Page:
Paris. Salle Pleyel. 7, 8-I-2013. Dimitri Chostakovitch (1906-1975) : Symphonie n°1 en fa majeur op.10 ; Symphonie n°2 en si op.14 « Octobre» ; Concerto pour piano et orchestre n°2 en fa majeur op.102 ; Symphonie n°15 en la majeur op.141. Symphonie n°3 en mi bémol majeur op.20 « Le Premier Mai » ; Concerto pour violoncelle et orchestre n°2 op.126 ; Symphonie n°13, « Babi Yar » pour basse, chœur d’hommes et orchestre Op.113. Denis Matsuev : piano ; Mario Brunello, violoncelle ; Mikhail Petrenko, basse. Chœur du Theâtre Mariinsky, Orchestre du Théâtre Mariinsky, direction : Valery Gergiev
Valery Gergiev has returned to the marathon concert format that he first put together for the 2010-2011 season—back then it was for Mahler’s complete orchestral works— this time with a series of all of Shostakovitch’s concertos and symphonies over two seasons and eight concerts. The first two of those consisted of the alpha and omega of the symphonic corpus, with, sandwiched in between, the Piano Concerto no. 2 on the first night, and the Cello Concerto no. 2 on the second. Next season, two very dense series of three consecutive nights will be held to finish off this very copious cycle.
Who else than Valery Gergiev could take on the commitment to such an intense program nowadays? Be that as it may, there must inevitably be a few hitches in any project of such ambition, as has been witnessed during those first two evenings. Indeed, on the afternoon before the concert, the Mariinsky had to share rehearsal hours with the Orchestre de Paris, and thus Gergiev did not get to the end of his last run-through before 7:50 pm, which somewhat delayed the opening of the hall, and consequently the actual beginning of the concert. Is this the reason why we could feel, and even observe, a degree of restlessness among the musicians? The first seconds of the Symphony no. 1 were uncertain, lacking both clarity and resolution. Up until intermission at least, this unpleasant feeling would not vanish, and it returned again— albeit less intense— on the next day during the Symphony no. 3. Admittedly, the level of performance clearly got much better in the Symphonies no. 15 and 13. That was a relief, since these are among the best of the symphonic cycle.
Perhaps despite himself, Gergiev conveyed through his interpretation the differences in degree of inspiration and completion between Shostakovitch’s best symphonic works and the weaker ones. For instance, the « October » and « First of May » symphonies were strongly influenced by communism and consequently much less personal and interesting than the Symphony no. 1, and light-years away from huge successes such as Symphony no. 13 « Babi Yar » or the last Symphony no. 15. Gergiev managed to keep up appearances in the first movement, marked Largo, of the Symphony no. 2, which is quite modern in terms of tone and color, but could not save the last movement, which is very pompous and heavy – not to mention its impossibly ingratiating text – nor did he try on the next day to lighten the Symphony no. 3 (which celebrates the First of May), which became, as it proceeded, more and more exhausting through the finale, which includes a choir – a climax of breathless decibels, the only dynamics being f, ff, and fff. It was a relief when it ended, even if the Mariinsky choir, positioned behind the percussion at the same level, was beyond reproach.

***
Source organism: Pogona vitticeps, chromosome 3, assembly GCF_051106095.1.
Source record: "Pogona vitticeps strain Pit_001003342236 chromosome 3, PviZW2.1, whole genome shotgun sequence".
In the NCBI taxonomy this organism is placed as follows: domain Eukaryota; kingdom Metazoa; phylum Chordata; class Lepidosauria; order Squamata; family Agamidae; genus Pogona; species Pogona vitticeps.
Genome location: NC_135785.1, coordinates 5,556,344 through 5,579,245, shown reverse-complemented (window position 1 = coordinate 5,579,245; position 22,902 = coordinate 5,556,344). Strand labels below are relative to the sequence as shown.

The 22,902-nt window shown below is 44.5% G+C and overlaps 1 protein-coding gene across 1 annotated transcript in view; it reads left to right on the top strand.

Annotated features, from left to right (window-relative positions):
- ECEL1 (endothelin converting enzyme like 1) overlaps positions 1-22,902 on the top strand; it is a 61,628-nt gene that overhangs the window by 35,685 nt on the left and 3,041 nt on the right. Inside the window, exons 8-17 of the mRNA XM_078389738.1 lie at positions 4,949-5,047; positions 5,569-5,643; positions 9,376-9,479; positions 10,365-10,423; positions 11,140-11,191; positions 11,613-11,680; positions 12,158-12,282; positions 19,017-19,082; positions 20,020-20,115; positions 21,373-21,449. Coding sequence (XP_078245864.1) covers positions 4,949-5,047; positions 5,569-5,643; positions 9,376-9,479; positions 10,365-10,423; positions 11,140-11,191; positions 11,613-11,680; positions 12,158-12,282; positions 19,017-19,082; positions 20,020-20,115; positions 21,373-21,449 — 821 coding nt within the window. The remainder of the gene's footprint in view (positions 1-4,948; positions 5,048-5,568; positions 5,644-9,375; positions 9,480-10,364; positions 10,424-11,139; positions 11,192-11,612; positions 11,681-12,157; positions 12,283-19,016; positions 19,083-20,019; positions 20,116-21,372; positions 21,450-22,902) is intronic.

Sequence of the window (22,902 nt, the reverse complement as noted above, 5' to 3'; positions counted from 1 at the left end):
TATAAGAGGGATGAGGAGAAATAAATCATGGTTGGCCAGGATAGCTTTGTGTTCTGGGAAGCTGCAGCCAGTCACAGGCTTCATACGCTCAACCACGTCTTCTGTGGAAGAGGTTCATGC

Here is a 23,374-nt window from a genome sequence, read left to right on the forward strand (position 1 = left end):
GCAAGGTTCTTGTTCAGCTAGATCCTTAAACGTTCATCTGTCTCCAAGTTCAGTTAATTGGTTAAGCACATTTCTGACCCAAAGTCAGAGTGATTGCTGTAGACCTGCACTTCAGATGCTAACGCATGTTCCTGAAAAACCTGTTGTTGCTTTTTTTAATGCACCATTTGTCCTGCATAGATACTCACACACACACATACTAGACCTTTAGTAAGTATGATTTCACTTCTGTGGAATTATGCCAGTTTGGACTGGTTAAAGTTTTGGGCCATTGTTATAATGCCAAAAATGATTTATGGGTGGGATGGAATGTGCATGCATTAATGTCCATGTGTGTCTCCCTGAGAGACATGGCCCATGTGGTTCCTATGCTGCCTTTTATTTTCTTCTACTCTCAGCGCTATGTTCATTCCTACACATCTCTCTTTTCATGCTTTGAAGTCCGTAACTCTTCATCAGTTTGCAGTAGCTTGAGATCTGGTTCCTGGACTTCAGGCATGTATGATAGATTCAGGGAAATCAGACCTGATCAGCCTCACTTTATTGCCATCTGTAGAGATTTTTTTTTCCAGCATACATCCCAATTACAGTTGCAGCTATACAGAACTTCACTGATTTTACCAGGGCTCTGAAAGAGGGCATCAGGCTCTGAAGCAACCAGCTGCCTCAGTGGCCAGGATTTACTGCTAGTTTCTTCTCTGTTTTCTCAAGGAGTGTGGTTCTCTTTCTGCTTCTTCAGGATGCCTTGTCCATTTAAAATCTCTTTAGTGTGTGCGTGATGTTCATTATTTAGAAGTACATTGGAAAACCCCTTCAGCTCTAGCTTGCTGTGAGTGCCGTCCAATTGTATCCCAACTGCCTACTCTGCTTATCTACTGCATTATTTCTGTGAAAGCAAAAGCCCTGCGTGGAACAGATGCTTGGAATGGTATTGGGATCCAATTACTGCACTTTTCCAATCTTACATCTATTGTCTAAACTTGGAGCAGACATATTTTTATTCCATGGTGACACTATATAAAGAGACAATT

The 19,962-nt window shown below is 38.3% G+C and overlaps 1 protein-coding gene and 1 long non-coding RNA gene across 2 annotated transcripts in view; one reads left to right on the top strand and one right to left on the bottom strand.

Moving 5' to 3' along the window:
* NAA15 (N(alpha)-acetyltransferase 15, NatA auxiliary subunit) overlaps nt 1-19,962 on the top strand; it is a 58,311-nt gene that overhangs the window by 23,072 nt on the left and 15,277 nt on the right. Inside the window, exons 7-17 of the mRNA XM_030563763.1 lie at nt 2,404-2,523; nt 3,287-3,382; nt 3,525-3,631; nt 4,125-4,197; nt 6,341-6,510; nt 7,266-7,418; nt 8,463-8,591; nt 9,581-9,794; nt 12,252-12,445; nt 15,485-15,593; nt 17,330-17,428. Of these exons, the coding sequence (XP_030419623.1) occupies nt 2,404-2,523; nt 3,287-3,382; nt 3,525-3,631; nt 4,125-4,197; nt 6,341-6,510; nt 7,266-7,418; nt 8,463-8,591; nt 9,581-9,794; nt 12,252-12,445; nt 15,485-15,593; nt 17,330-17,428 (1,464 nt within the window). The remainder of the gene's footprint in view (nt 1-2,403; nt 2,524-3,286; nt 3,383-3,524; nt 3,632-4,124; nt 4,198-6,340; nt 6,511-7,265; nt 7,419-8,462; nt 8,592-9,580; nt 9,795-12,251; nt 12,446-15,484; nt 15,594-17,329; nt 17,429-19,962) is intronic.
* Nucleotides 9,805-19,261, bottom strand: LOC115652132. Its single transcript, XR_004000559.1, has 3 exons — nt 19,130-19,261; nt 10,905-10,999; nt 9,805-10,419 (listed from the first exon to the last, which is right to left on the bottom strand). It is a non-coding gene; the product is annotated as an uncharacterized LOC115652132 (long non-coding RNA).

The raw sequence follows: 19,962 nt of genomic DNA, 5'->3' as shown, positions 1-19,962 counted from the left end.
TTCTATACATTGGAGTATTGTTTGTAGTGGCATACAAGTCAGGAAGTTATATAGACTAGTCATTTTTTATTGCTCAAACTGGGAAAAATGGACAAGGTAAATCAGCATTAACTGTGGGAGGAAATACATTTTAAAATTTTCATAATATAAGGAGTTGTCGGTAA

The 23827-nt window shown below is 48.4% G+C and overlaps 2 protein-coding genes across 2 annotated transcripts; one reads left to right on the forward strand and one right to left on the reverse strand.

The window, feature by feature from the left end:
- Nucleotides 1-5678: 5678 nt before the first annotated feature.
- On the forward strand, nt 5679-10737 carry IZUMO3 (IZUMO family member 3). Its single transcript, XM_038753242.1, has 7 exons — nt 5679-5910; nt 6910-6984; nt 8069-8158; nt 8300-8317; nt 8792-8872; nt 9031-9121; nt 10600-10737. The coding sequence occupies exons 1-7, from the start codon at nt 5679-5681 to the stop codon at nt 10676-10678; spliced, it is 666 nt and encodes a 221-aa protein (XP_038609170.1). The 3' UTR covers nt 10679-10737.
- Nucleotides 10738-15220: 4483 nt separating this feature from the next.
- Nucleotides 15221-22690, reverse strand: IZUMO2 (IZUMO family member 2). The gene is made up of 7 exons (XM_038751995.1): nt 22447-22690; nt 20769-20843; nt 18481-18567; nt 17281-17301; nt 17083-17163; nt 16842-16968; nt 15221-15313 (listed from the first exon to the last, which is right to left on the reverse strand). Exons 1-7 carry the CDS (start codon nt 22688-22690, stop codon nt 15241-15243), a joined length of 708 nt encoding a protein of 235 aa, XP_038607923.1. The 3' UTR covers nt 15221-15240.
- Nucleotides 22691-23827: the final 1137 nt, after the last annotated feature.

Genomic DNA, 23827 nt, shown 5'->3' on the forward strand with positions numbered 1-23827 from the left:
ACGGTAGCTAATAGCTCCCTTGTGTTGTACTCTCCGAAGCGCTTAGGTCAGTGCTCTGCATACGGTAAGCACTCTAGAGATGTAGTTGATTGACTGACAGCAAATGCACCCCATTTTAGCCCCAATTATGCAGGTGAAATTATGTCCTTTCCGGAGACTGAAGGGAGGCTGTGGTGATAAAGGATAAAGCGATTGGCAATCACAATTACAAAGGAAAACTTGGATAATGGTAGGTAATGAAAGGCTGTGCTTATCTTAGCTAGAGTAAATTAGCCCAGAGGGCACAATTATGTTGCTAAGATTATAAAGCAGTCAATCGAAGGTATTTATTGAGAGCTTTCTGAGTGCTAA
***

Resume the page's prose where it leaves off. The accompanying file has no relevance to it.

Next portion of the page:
However, we note with some regret that the restlessness mentioned above badly affected the Symphony no. 1, whose success rapidly promoted its composer to international fame. Sounding almost classical, this symphony by a young man of just twenty is much more typical of Shostakovitch’s most beautiful works than the next two. The work’s character was apparent in Gergiev’s interpretation, but through a cautious reading of the score.
At the heart of those two concerts were two concertos, whose renditions— like the concerts as a whole— was uneven. The better of the two was the Piano Concerto no. 2, which benefited from a true meeting of minds between soloist and conductor, both of whom pushed the work forward and in the same direction. Both restrained their power, measuring out their effects in order to maintain the right tone and preserve the emotion of the Andante as well as the expressiveness of the two allegros. Denis Matsuev, however, threw caution to the winds with the crushing generosity of his rendition of Rachmaninov’s Prelude op.23, no.5, played as an encore, with a spectacular, punch that was entirely superfluous. In a complete contrast, cellist Mario Brunello played the grave, mysterious Cello Concerto no.2 with great delicacy. He was not always persuasive, though, failing sometimes to find the right tone and blend with the orchestra.
But for once it was in the most eagerly awaited works that Valery Gergiev and his orchestra were at their best. First, in the Symphony no. 15 played « Russian style », Gergiev made the quotations of Rossini and Wagner sound as they were from Shostakovitch himself, whereas Western conductors tend to make those quotations sound like Rossini or Wagner. This « Russian style » tradition was clearly perceptible throughout the symphony. But it was the next day, with a more captivating « Babi Yar » symphony, that this first series of concerts reached its true zenith. The depth of the Mariinsky’s bass section was decisive here, as was Mikhail Petrenko, in an upstanding performance. However, it was the conductor’s interpretation that dominated, as Gergiev infused each of the work’s five movements with the surging emotion that it demands, all the while maintaining an exemplary coherence in the score as a whole. May the other concerts of the series remain at this level of excellence.
Photo : Valery Gergiev © Fred Toulet/Salle Pleyel. Concert du 7-I-2013 Julien Mignot/Salle Pleyel